Psicoterapia Conductual Y Cognitiva (Cognitive and Behavioral Therapy)

By Kaplan, Danielle A. | Journal of Cognitive Psychotherapy, Winter 2005 | Go to article overview

Psicoterapia Conductual Y Cognitiva (Cognitive and Behavioral Therapy)


Kaplan, Danielle A., Journal of Cognitive Psychotherapy


Psicoterapia Conductual y Cognitiva (Cognitive and Behavioral Therapy) Felicitas Kort Rosemberg (written in Spanish). Caracas, Venezuela: Los Libres de El Nacional (www.el-nacional.com). 2003,188 pp., 25000.00 bolivars (paperback).

In Psicoterapia Conducted y Cognitiva, Felicitas Kort Rosemberg faces a daunting task-to introduce the basic principles of cognitive and behavior therapy to a Latin American audience largely unfamiliar with cognitive-behavioral theory, techniques, and case conceptualization. In this, Kort Rosemberg faces an uphill battle. As she informs her readers, the majority of practicing psychotherapists in Latin America continue to subscribe to psychodynamic and analytic schools of thought. In just under 200 pages, Kort Rosemberg is called upon to detail the history of cognitive and behavioral thought, introduce key concepts and techniques in CBT, and provide empirical justification for their use. A tall order, and one that she largely manages to fill.

In the Preface to this work, Kort Rosemberg clearly and succinctly traces the history of cognitive and behavioral theory, beginning with Pliny the Elder and continuing through Linehan and Chambless. In Part 1, she elucidates basic cognitive-behavioral principles (the symptom is synonymous with the problem), refutes common myths (the cognitive-behavioral therapist is unfeeling and detached), and contrasts cognitive-behavioral theory and practice with psychoanalysis. Part 2 of the book addresses diagnostic issues, including common tactics used in diagnostic interviewing, socialization of the client to cognitive therapy, and methods for conducting a behavioral analysis. This section ends with a listing of some of the more common structured interviews and self-report measures used as an aid to diagnosis.

The heart of the volume, however, is Part 3, in which Kort Rosemberg discusses empiricallybased interventions. In this section, the author provides sample treatment options for diverse presenting problems such as stuttering, sexual dysfunction, and simple phobias. Clear, step-by-step explanations of theory and technique are interwoven with case examples and research studies providing empirical support for the interventions Kort proposes. This section provides readers with an introduction to concepts such as assertiveness training, aversive conditioning, rational emotive therapy, and the applications of classical and operant conditioning to the treatment of a wide variety of diagnoses and presenting problems.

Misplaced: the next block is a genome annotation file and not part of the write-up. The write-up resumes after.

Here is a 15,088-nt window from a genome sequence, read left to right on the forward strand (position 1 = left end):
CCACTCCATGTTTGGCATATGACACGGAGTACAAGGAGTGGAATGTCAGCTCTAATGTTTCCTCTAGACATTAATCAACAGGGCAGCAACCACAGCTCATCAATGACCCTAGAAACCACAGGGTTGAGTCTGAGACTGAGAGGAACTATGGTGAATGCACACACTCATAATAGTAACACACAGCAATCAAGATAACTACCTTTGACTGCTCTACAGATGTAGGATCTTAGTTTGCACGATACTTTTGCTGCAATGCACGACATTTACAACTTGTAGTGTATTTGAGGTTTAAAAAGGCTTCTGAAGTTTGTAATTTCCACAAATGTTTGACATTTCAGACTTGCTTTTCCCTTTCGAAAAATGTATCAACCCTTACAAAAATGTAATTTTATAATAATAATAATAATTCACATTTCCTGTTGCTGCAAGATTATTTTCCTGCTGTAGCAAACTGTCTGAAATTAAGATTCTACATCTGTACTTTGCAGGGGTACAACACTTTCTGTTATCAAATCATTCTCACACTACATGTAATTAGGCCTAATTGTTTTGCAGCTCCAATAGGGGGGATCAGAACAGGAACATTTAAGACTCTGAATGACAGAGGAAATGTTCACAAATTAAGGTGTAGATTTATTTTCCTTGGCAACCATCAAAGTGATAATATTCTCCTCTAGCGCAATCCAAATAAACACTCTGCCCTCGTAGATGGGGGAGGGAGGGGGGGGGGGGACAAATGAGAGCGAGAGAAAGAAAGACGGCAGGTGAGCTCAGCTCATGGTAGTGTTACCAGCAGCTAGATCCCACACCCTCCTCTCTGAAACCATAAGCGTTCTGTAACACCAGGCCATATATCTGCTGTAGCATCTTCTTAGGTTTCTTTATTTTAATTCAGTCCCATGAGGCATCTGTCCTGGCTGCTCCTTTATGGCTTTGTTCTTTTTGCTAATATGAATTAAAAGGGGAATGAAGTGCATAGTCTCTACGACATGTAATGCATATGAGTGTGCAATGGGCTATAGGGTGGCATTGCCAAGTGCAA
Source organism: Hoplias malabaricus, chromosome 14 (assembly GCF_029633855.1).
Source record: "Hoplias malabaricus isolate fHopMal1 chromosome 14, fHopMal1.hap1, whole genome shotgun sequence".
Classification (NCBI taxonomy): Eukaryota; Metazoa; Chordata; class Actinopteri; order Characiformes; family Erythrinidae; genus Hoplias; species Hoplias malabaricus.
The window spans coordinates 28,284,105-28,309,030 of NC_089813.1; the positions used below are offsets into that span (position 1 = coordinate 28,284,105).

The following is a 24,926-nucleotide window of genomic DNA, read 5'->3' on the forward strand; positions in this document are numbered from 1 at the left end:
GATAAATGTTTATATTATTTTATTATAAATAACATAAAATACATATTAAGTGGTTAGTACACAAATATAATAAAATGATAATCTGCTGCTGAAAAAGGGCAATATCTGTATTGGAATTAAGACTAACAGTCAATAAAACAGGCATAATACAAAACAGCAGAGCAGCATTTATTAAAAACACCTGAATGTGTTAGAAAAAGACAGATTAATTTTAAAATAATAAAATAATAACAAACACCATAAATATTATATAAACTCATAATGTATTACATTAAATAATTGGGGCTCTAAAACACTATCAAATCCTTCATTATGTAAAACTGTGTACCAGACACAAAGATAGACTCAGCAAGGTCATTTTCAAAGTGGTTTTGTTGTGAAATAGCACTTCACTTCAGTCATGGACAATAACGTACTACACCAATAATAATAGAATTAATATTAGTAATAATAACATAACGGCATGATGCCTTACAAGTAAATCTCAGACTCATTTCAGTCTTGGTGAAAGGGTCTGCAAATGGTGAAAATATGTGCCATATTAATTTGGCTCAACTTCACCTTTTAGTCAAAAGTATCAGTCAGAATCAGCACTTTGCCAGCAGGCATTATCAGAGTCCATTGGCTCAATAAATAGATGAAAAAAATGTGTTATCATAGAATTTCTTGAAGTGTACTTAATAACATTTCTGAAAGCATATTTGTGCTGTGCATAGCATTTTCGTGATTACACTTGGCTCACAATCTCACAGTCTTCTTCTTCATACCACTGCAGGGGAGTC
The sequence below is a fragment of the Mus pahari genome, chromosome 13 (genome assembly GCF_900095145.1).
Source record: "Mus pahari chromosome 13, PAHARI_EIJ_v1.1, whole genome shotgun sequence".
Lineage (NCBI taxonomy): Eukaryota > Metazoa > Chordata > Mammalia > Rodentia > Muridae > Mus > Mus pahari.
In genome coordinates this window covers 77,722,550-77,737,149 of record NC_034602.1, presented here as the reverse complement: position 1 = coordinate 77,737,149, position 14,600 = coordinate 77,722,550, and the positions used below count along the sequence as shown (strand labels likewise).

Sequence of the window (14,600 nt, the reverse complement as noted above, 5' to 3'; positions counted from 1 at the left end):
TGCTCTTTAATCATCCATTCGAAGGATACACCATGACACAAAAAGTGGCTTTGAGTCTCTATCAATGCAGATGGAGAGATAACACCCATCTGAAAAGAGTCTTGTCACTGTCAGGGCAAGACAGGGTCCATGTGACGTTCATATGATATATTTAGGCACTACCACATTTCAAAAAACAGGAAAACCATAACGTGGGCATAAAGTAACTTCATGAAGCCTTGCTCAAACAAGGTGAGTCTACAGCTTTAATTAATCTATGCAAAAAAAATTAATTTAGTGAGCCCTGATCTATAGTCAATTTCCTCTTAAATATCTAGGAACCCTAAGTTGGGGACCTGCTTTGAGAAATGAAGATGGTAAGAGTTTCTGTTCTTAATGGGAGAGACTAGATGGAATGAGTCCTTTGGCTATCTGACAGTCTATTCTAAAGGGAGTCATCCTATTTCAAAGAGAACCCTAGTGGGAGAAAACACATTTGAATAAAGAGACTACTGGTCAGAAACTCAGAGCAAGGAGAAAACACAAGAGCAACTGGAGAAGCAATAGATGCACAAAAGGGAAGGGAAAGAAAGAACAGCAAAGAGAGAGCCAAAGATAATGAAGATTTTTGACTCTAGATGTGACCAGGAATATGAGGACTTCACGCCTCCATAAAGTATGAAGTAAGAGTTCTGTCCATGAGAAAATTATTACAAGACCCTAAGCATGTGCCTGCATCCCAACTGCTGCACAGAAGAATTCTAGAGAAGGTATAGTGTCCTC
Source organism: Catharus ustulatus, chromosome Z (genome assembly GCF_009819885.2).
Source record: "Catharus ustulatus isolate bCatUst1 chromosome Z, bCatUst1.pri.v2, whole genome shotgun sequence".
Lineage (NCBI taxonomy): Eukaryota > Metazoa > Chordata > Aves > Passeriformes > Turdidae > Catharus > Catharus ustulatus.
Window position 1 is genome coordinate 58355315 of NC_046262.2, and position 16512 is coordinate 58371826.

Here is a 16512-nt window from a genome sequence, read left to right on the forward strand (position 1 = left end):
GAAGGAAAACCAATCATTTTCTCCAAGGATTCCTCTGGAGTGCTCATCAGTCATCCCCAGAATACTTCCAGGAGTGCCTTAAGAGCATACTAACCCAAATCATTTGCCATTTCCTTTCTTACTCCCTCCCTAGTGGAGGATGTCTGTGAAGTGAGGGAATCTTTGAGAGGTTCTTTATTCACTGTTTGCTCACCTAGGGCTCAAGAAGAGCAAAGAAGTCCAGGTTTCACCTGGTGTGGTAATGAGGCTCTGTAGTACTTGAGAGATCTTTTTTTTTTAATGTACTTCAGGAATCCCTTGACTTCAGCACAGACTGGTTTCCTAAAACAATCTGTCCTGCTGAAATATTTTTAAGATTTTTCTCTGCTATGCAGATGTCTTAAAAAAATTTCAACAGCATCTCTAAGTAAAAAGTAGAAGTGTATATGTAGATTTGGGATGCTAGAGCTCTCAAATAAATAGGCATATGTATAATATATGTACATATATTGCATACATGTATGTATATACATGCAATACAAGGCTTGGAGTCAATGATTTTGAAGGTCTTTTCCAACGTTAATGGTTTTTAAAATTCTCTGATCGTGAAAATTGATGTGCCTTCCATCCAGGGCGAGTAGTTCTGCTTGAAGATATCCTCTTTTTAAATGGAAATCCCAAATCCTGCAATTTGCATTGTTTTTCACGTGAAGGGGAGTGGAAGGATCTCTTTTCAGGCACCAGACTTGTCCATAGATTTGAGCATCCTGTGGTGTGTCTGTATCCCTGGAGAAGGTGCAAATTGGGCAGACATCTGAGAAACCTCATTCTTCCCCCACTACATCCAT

The danger of presenting so many ideas in so short a volume is that it is difficult to know which concepts are the crucial ones. Thus, when Kort discusses the use of mild electroshock for aversive conditioning and the administration of intravenous barbiturates to facilitate imagery alongside more traditional techniques such as systematic desensitization and role plays, it may be difficult for the cognitive-behavioral novice to distinguish the more commonly used techniques from techniques of last resort. The author herself appears to be aware of this problem, and corrects for it wherever possible by specifying the conditions under which certain treatment methods are to be used.

The main body of the volume concludes with a Summary and Conclusions in Part 4. In this section, Kort Rosemberg presents challenges to the cognitive-behavioral therapy community for the new millennium, and reminds us to avoid common pitfalls such as superficiality in diagnosis and case conceptualization, and "cookbook" intervention strategies that fail to account for the uniqueness of the patient.

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